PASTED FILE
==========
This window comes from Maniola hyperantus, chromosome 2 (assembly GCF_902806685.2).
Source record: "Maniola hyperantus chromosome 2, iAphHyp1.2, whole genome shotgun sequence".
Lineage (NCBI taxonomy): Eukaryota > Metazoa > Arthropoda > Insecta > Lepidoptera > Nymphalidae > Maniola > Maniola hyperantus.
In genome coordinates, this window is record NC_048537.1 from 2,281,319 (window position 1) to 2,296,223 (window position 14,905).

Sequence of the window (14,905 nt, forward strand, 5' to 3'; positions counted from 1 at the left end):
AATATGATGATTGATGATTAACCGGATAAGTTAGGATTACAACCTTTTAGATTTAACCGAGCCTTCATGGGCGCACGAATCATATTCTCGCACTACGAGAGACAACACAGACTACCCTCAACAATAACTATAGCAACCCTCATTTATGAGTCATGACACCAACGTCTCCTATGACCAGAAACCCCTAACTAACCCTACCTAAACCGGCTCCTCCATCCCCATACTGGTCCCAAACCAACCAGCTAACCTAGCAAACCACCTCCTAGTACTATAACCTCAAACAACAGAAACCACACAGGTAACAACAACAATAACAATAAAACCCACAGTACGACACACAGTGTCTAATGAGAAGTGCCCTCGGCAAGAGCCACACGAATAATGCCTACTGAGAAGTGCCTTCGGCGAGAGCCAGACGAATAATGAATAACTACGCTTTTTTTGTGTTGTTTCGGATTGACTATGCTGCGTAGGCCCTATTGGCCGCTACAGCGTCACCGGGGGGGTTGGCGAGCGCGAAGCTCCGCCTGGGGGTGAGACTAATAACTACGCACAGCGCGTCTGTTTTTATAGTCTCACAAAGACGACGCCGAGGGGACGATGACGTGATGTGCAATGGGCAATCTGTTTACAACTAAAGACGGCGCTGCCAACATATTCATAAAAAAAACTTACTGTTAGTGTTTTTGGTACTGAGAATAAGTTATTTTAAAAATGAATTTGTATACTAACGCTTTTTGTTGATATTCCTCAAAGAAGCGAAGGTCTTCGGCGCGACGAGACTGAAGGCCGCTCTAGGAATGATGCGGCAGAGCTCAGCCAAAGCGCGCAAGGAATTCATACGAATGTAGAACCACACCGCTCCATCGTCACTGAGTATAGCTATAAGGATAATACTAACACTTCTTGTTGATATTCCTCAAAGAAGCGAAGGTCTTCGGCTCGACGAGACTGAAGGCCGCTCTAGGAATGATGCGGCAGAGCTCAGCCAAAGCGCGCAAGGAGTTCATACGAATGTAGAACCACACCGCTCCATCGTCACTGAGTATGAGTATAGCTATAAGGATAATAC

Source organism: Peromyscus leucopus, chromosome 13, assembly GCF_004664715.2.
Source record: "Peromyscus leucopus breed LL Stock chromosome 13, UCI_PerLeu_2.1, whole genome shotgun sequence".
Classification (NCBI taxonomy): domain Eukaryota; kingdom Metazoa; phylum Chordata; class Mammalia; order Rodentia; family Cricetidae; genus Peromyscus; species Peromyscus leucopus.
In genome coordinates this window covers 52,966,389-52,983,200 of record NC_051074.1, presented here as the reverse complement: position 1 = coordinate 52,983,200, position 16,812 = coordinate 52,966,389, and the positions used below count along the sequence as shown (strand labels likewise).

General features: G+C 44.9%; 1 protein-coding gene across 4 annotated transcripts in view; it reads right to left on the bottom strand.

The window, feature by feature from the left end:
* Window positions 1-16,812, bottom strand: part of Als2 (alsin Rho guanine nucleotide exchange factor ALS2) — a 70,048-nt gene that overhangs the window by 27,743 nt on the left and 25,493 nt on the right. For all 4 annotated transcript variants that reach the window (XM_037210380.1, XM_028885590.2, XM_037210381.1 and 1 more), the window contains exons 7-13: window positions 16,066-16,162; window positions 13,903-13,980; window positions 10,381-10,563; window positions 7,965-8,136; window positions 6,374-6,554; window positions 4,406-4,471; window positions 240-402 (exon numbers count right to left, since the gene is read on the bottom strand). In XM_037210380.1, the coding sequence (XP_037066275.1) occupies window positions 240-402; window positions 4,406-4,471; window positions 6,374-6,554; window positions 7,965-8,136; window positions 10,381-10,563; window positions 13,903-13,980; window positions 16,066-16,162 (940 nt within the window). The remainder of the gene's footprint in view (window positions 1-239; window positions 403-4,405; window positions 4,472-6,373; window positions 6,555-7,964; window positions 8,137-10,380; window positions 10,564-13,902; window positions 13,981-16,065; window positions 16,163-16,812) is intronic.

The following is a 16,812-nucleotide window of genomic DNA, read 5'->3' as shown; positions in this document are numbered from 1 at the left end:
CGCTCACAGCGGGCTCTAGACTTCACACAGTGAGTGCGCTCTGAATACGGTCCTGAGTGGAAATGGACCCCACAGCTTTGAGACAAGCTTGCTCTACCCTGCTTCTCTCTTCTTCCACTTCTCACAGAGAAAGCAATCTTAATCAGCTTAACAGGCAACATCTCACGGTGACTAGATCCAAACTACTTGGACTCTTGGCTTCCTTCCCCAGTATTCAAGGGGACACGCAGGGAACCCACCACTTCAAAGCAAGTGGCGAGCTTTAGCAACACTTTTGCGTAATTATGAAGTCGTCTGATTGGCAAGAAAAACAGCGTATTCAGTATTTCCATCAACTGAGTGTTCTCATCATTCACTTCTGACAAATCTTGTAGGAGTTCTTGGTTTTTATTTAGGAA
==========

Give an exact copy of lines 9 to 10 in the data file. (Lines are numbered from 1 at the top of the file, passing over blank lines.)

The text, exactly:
Classification (NCBI taxonomy): domain Eukaryota; kingdom Metazoa; phylum Chordata; class Mammalia; order Rodentia; family Cricetidae; genus Peromyscus; species Peromyscus leucopus.
In genome coordinates this window covers 52,966,389-52,983,200 of record NC_051074.1, presented here as the reverse complement: position 1 = coordinate 52,983,200, position 16,812 = coordinate 52,966,389, and the positions used below count along the sequence as shown (strand labels likewise).